Larval Influx of Diadema Antillarum to the Florida Keys Linked to Passage of a Tortugas Eddy
Lack of recovery of the sea urchin Diadema antillarum in the Caribbean region following a widespread epizootic in 1983–1984 has garnered great interest due to the role of this species as a grazer of macroalgae that exclude reef-building corals. In the Florida Keys, USA, previous research suggests that reestablishment of D. antillarum is limited by low fertilization success and a lack of larval supply. However, the physical mechanisms determining larval supply in the Florida Keys remain poorly resolved. Here, we use coupled biological and physical oceanographic datasets of D. antillarum larval supply to settlement collectors, sea surface temperatures and heights, and the Okubo Weiss parameter to examine a link between influx of larvae to the middle Florida Keys and Tortugas Eddy activity in the Straits of Florida. The greatest magnitude of settlement over 3 months of measurements occurred from late May to late June 2015, coinciding with the passage and dissociation of a Tortugas Eddy. Settlement occurred on collectors only at offshore bank-barrier reef sites, consistent with a temperature signal of a passing eddy at these sites. No D. antillarum were observed by divers at sites 1 yr following settlement on the collectors. The results indicate that despite the lack of population recovery, D. antillarum larval influx can occur during intermittent oceanographic events.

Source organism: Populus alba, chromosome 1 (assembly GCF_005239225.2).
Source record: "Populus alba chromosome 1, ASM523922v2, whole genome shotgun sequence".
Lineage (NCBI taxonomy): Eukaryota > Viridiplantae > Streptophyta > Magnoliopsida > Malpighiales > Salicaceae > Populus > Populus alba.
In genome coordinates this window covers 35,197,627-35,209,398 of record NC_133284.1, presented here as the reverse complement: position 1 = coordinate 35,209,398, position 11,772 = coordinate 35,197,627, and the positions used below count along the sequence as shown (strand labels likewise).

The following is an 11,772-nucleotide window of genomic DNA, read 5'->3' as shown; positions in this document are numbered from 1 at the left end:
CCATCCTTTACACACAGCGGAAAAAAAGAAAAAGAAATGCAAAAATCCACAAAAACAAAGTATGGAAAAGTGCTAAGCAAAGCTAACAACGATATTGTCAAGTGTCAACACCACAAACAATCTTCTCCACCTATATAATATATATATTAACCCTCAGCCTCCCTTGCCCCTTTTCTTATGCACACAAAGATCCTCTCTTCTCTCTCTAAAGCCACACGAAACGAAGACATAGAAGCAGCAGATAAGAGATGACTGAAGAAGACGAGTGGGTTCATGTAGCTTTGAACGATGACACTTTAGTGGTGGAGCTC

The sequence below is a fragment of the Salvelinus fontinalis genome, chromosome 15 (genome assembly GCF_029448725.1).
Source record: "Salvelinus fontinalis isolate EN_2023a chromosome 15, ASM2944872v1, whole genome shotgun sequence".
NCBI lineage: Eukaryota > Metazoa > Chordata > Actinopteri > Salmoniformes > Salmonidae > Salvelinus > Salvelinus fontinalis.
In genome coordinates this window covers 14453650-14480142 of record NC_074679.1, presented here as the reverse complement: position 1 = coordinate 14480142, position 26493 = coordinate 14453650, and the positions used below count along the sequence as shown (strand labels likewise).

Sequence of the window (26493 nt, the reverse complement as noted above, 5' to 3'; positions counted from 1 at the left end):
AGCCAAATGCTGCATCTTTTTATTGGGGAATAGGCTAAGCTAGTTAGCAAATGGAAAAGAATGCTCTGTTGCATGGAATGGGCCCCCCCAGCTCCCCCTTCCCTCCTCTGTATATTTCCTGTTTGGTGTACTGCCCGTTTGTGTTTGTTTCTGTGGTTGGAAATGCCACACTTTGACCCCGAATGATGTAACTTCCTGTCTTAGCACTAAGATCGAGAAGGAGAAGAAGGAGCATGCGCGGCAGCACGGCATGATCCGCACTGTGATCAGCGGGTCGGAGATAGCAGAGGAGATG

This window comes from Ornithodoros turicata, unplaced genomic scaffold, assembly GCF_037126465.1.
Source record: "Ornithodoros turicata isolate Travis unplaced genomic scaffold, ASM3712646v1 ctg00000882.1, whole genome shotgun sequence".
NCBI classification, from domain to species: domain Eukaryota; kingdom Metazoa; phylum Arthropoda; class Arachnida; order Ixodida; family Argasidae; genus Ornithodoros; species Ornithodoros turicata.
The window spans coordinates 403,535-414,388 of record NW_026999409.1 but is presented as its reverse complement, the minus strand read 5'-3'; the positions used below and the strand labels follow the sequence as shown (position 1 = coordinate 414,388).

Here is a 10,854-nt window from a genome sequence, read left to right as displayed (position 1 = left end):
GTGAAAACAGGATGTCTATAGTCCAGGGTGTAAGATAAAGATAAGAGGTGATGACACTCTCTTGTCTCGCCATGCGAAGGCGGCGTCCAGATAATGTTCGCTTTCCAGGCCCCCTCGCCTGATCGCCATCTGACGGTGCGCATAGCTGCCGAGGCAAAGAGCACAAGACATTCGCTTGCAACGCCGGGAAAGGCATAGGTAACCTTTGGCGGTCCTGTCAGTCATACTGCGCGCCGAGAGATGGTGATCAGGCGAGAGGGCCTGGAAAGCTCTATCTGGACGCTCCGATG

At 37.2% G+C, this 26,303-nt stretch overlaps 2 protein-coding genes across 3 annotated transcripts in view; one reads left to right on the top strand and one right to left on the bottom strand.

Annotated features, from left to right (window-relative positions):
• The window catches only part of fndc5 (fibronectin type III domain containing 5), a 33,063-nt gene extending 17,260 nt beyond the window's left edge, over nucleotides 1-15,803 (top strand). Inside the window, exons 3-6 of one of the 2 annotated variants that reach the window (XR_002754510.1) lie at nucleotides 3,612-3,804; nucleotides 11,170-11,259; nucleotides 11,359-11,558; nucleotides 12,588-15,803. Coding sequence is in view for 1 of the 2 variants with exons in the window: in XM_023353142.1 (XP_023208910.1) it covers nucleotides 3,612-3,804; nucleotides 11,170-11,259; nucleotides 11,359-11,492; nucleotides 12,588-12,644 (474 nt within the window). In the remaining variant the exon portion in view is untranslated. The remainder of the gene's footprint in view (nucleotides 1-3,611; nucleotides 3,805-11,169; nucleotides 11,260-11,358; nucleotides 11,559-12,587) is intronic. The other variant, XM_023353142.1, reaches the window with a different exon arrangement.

MSU Digital Commons Citation
Feehan, Colette; Sharp, William C.; Miles, Travis N.; Brown, Michael S.; and Adams, Diane K., "Larval Influx of Diadema Antillarum to the Florida Keys Linked to Passage of a Tortugas Eddy" (2019). Department of Biology Faculty Scholarship and Creative Works. 182.